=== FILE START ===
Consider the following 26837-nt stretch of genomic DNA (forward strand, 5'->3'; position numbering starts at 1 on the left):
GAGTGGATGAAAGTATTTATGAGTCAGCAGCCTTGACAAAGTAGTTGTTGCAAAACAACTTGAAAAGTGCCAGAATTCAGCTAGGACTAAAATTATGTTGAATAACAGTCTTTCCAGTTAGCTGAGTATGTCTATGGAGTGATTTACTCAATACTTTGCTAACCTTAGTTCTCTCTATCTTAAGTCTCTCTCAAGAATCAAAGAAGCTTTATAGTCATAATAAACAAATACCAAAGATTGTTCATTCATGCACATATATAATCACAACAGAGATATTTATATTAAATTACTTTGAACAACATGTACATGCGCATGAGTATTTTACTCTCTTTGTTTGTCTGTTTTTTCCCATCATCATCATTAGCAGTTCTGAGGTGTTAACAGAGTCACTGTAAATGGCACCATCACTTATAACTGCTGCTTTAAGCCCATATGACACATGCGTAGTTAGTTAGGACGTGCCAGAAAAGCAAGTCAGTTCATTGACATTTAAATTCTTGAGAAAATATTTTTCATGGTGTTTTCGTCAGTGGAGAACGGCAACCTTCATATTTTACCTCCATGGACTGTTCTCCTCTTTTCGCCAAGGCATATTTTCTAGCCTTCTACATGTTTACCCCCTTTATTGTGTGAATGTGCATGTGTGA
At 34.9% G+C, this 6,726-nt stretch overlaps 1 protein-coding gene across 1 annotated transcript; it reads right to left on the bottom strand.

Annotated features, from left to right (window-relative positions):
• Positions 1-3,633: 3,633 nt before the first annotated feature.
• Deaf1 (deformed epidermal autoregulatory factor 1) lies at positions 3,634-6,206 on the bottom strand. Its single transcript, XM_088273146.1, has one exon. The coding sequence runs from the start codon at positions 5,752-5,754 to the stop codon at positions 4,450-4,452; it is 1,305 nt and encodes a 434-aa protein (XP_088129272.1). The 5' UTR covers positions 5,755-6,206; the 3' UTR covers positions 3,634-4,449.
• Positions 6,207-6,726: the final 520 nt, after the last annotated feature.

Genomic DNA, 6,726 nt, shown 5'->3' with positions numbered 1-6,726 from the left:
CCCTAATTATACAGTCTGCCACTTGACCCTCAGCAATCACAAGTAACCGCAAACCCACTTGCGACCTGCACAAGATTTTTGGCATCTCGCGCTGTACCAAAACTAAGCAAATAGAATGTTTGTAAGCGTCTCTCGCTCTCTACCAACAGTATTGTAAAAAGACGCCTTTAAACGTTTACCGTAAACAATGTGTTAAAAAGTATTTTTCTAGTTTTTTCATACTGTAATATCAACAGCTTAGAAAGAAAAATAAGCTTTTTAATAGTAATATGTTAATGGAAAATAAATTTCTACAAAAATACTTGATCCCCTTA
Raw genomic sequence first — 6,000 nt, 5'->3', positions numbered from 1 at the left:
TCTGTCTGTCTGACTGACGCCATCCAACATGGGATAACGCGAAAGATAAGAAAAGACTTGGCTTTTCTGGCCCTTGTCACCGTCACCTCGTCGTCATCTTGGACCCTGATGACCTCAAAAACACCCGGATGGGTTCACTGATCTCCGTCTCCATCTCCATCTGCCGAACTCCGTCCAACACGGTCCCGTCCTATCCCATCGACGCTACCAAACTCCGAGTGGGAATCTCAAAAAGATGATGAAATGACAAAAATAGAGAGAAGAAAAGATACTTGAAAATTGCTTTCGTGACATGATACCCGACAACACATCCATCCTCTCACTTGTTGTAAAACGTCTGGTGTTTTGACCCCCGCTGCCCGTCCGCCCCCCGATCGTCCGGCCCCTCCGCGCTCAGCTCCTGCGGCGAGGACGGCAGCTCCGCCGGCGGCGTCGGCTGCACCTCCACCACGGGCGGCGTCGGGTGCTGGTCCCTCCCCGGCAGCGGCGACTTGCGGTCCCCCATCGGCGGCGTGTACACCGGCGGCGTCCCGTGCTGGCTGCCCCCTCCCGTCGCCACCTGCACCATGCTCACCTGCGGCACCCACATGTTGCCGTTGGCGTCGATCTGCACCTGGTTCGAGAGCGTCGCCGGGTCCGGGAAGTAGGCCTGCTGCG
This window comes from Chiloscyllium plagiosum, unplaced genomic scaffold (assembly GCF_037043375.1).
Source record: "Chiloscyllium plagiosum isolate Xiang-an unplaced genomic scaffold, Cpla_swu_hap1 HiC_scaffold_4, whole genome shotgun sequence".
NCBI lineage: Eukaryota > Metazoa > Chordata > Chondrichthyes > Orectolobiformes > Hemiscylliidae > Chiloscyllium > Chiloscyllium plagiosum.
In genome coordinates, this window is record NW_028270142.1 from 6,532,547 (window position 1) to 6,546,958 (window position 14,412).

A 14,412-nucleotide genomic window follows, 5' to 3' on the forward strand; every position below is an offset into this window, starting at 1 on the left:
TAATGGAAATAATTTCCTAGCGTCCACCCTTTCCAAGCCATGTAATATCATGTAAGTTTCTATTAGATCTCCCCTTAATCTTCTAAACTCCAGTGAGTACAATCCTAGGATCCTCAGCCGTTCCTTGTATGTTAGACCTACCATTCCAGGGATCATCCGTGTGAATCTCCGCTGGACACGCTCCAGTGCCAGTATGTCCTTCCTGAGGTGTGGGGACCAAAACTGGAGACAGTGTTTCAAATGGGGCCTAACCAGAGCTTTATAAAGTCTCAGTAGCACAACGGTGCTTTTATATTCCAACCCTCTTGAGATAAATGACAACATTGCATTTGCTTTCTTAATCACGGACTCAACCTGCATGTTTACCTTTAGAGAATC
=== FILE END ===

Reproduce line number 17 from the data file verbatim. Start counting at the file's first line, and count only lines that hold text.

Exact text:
TAATGGAAATAATTTCCTAGCGTCCACCCTTTCCAAGCCATGTAATATCATGTAAGTTTCTATTAGATCTCCCCTTAATCTTCTAAACTCCAGTGAGTACAATCCTAGGATCCTCAGCCGTTCCTTGTATGTTAGACCTACCATTCCAGGGATCATCCGTGTGAATCTCCGCTGGACACGCTCCAGTGCCAGTATGTCCTTCCTGAGGTGTGGGGACCAAAACTGGAGACAGTGTTTCAAATGGGGCCTAACCAGAGCTTTATAAAGTCTCAGTAGCACAACGGTGCTTTTATATTCCAACCCTCTTGAGATAAATGACAACATTGCATTTGCTTTCTTAATCACGGACTCAACCTGCATGTTTACCTTTAGAGAATC